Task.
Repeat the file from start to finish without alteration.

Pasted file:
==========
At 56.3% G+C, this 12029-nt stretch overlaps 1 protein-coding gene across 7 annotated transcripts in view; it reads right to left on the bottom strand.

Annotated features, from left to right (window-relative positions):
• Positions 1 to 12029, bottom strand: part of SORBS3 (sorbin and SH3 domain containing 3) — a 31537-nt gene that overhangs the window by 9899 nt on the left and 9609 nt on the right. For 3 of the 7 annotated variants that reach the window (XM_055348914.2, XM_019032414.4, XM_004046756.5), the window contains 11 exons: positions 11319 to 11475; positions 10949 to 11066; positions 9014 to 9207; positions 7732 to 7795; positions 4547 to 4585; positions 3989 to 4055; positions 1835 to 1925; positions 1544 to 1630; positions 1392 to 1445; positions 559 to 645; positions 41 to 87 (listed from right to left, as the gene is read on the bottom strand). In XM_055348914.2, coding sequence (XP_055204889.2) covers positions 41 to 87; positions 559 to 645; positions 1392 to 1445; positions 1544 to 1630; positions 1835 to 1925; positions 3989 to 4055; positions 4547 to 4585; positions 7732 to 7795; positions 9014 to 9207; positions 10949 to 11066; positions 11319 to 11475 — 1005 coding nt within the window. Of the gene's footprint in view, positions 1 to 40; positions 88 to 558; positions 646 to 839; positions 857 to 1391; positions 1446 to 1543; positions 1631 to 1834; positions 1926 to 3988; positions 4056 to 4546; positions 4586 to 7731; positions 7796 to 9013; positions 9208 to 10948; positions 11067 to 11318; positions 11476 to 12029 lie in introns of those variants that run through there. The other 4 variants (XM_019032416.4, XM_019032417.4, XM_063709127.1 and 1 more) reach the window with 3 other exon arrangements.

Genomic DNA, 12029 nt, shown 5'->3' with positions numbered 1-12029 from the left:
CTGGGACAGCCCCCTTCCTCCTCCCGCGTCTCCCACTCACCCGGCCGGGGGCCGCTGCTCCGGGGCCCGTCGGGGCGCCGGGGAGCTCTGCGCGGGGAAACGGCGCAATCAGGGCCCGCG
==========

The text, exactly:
At 56.3% G+C, this 12029-nt stretch overlaps 1 protein-coding gene across 7 annotated transcripts in view; it reads right to left on the bottom strand.

Annotated features, from left to right (window-relative positions):
• Positions 1 to 12029, bottom strand: part of SORBS3 (sorbin and SH3 domain containing 3) — a 31537-nt gene that overhangs the window by 9899 nt on the left and 9609 nt on the right. For 3 of the 7 annotated variants that reach the window (XM_055348914.2, XM_019032414.4, XM_004046756.5), the window contains 11 exons: positions 11319 to 11475; positions 10949 to 11066; positions 9014 to 9207; positions 7732 to 7795; positions 4547 to 4585; positions 3989 to 4055; positions 1835 to 1925; positions 1544 to 1630; positions 1392 to 1445; positions 559 to 645; positions 41 to 87 (listed from right to left, as the gene is read on the bottom strand). In XM_055348914.2, coding sequence (XP_055204889.2) covers positions 41 to 87; positions 559 to 645; positions 1392 to 1445; positions 1544 to 1630; positions 1835 to 1925; positions 3989 to 4055; positions 4547 to 4585; positions 7732 to 7795; positions 9014 to 9207; positions 10949 to 11066; positions 11319 to 11475 — 1005 coding nt within the window. Of the gene's footprint in view, positions 1 to 40; positions 88 to 558; positions 646 to 839; positions 857 to 1391; positions 1446 to 1543; positions 1631 to 1834; positions 1926 to 3988; positions 4056 to 4546; positions 4586 to 7731; positions 7796 to 9013; positions 9208 to 10948; positions 11067 to 11318; positions 11476 to 12029 lie in introns of those variants that run through there. The other 4 variants (XM_019032416.4, XM_019032417.4, XM_063709127.1 and 1 more) reach the window with 3 other exon arrangements.

Genomic DNA, 12029 nt, shown 5'->3' with positions numbered 1-12029 from the left:
CTGGGACAGCCCCCTTCCTCCTCCCGCGTCTCCCACTCACCCGGCCGGGGGCCGCTGCTCCGGGGCCCGTCGGGGCGCCGGGGAGCTCTGCGCGGGGAAACGGCGCAATCAGGGCCCGCG